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We review Alien: Covenant

I may personally be one of the only enthused fans of Ridley Scott’s 2012 film Prometheus, but I am not the only person who is going to be disappointed by Scott’s follow-up film Alien: Covenant, the sixth film in the Alien series (although it may be the eighth, if you count the Alien vs. Predator movies, which Scott certainly doesn’t), and a second prequel to the 1979 original. In Alien: Covenant, Scott eschews the “big ideas” of Prometheus, choosing to return to a more rote, dull thriller structure wherein a bunch of plucky astronauts – led by a pale, wispy brunette – are chewed up, one by one, by numerous creepy critters, some of which eat them from the inside out. Covenant, in re-adopting the ages-old structure of the original, plays like one of the many, many Alien rip-off flicks – common throughout the 1980s and 1990s – than it does a genuine sequel. Or prequel as the case may be.

It’s odd that Scott should make such an uncreative turn with this series. In Prometheus, Scott clearly sought to deepen the mystery of the creatures from his original film, explaining that the now-famous xenomorphs were indeed genetically constructed weapons made by a mysterious race of pale alien giants who had previously created – and now seek to wipe out – all humankind. The film was canny about explaining a lot, but raising more mysteries along the way, keeping audiences intrigued. What’s more, Prometheus had a lot of theological underpinnings, that sought to broaden ideas of humanity’s place in the cosmos, and how we may be playthings of superior forces we don’t quite understand.

Alien: Covenant, chronologically, immediately follows Prometheus, this time following a colony ship, the U.S.S. Covenant, as its crew receive a distress call from a nearby inhabitable planet. The humans on board are a who’s-who of recognizable slasher movie archetypes with, I am sad to report, no surfeit of personality. The Last Girl is played by Katherine Waterston, the Cowardly Leader is played by Billy Crudup, the Hayseed is played by Danny McBride, and the rest are all more or less fodder. There are a few conversations out how some of them may be religious people, but none of those conversations play out even thematically, the film quickly becoming a pretty useless thriller before our very eyes. Eventually, and perhaps predictably, creepy critters who will explode from some of their abdomens. The gore is fun, of course, but there are no surprises.

The most interesting character is the a brave android named Walter played by Michael Fassbender. Fassbender will also turn up later reprising his role of David, the vaguely villainous android from Prometheus, and the two androids will have some college-dorm-deep conversations about the nature of humanity, and the ethics of playing God. Yes, some of the mysteries from Prometheus will finally be explained, although not in a particularly revelatory way.

The set design in Covenant is first rate, and Scott effectively creates an alien landscape that looks vast, discomfiting, and truly, well, alien. The spaces he creates looks as if humans were never supposed to inhabit it, the background details remaining intriguingly unexplained and unexplainable. The killer monsters are also unique are terrifying, looking like pale, elongated hairless man-gibbons with no facial features. Although not made by H.R. Giger, the designer behind the original creature, these new monsters are no less nightmarish. When the creatures are finally allowed to go hogwild on the bleeding meat hanging off of our lead characters, there is a certain anarchic thrill, of course, but one can’t help but immediately acknowledge that we’re just watching a pretty surface on a limp skeleton.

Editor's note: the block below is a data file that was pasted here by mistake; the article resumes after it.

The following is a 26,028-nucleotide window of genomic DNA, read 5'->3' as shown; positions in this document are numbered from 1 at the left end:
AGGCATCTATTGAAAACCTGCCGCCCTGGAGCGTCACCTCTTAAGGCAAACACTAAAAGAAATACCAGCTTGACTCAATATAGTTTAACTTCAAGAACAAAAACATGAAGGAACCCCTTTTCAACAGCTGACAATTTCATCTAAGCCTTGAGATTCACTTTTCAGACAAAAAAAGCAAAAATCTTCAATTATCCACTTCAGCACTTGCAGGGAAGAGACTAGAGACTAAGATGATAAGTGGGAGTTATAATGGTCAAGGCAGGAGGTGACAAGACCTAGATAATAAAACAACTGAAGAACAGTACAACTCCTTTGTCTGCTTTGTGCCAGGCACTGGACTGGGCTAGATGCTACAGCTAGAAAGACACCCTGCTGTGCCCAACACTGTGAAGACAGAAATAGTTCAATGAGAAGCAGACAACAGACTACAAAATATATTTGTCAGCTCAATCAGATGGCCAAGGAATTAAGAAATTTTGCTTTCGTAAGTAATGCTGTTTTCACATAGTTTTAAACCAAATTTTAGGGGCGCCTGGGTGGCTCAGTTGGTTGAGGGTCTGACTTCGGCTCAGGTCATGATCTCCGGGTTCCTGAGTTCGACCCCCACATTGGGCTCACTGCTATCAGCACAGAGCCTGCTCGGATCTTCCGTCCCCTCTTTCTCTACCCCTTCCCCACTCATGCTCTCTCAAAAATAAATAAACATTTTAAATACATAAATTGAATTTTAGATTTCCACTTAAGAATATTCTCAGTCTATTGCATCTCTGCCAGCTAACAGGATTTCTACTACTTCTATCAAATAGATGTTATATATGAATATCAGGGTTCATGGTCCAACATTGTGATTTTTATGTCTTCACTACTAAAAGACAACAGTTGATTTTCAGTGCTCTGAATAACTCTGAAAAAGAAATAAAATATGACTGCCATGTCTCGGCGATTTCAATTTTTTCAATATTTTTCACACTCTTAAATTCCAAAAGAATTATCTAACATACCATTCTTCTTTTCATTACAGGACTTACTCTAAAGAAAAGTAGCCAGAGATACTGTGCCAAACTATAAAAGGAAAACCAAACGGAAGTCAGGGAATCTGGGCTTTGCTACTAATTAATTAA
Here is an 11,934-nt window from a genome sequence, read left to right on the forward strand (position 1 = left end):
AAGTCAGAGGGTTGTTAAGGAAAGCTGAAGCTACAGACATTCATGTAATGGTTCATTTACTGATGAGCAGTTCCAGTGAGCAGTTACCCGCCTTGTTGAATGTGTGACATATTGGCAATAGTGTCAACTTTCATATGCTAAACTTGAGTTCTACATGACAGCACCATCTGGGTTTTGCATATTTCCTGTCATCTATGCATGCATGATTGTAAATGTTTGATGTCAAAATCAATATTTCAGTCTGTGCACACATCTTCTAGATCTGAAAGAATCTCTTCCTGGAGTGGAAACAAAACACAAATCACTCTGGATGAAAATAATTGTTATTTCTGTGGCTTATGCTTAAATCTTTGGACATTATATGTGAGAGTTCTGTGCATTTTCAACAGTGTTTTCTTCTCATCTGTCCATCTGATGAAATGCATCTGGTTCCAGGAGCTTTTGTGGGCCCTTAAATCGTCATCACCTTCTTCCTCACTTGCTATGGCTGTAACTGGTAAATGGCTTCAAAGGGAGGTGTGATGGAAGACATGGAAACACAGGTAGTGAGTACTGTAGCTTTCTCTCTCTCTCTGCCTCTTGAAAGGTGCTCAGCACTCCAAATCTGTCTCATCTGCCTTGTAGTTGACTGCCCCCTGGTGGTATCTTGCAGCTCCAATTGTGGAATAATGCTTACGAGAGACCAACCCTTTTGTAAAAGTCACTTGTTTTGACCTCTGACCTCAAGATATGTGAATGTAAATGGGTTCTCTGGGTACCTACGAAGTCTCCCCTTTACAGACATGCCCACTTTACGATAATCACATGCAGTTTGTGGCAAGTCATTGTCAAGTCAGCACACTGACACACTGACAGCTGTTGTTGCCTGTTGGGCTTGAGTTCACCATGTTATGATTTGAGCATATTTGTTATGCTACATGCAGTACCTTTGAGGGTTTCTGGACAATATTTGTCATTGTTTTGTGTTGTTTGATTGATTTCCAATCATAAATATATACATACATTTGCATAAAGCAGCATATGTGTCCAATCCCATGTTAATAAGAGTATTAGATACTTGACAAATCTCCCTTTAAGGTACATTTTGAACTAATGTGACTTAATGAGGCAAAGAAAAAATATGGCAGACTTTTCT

The structure of the film is especially maddening. The first three quarters of the film play as a protracted thriller we all know, and the final quarter simply repeats the events of Alien in microcosm. Did Scott simply want some nostalgia imagery mixed in?

No matter what audiences thought about Prometheus, one cannot argue that it was unique and ambitious and filled with some interesting questions about the nature of the series. Scott had a lot of questions about God and the creation of humanity, and, however successful it may have been, was trying to expand on something audiences have been familiar with since 1979. This is something not even other films in the series had bothered to do (the invention of the alien queen in Aliens perhaps notwithstanding). It’s baffling and immensely disappointing that Scott would choose to contract his ideas rather than continue to expand. No film in the series so far has felt this useless.

Witney Seibold has been a film critic for nearly 20 years, and is currently the co-host of The B-Movies Podcast on CraveOnline. He also co-hosts the TV podcast Canceled Too Soon. You can contact him on Twitter at @WitneySeibold.

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Witney Seibold